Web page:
Abstract Artist Ellsworth Kelly at 92
Graduate of Boston's Museum School
By: Charles Giuliano - Dec 28, 2015
The abstract artist Ellsworth Kelly who died on Sunday, December 27 at his home in Spencertown, N.Y. was 92.
A graduate of the School of the Museum of Fine Arts he maintained close ties with Boston.
There is a series of his shaped, monochromatic paintings in the John Joseph Moakley United States Courthouse which is located on the waterfront within walking distance of the Institute of Contemporary Art.
His signature work in painting, graphics and sculpture are widely regarded for its intellectual, conceptual rigor and originality. With constant experimentation, within a well defined range of abstraction, he was an uneasy fit in the dominant isms of the 1960s.
From Boston to Paris and back to New York he absorbed many insights from European and American modernism particularly as distilled through the School of Paris from Picasso and Matisse to Brancusi.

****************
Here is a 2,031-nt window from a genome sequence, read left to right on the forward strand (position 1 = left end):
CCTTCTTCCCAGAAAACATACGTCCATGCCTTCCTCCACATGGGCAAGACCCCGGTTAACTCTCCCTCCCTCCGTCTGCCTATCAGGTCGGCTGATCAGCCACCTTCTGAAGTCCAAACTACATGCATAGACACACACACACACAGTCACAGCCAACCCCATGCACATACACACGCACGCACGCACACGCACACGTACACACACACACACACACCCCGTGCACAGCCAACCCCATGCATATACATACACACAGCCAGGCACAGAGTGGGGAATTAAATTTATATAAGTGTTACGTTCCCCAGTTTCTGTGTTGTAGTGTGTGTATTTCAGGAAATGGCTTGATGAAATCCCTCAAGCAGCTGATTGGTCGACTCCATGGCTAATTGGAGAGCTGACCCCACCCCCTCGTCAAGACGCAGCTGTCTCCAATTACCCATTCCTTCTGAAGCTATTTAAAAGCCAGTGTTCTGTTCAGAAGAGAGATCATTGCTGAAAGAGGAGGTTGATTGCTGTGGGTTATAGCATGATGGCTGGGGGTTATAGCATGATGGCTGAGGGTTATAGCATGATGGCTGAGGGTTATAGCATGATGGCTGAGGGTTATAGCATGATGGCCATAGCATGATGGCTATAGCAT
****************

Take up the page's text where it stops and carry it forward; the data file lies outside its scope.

This conflated into a readily identified and resonant hybrid style. Breaking away from the Boston Expressionism of his Museum School years, he absorbed and then evolved from modernism. He was a part of the generation seeking new directions after the global dominance of Abstract Expressionism after WWII.
While in Paris he read an Art News review of an exhibition by Ad Reinhardt. He later stated that it encouraged him that America might find an interest in his similarly reductive abstract art. He later became a stable mate of Reinhardt in the understated but broadly influential Betty Parson's Gallery. Initially, she also represented Jackson Pollock.
In 1956 Kelly had his first NY solo at the Parsons Gallery. That led to being shown at the Whitney Museum the following year.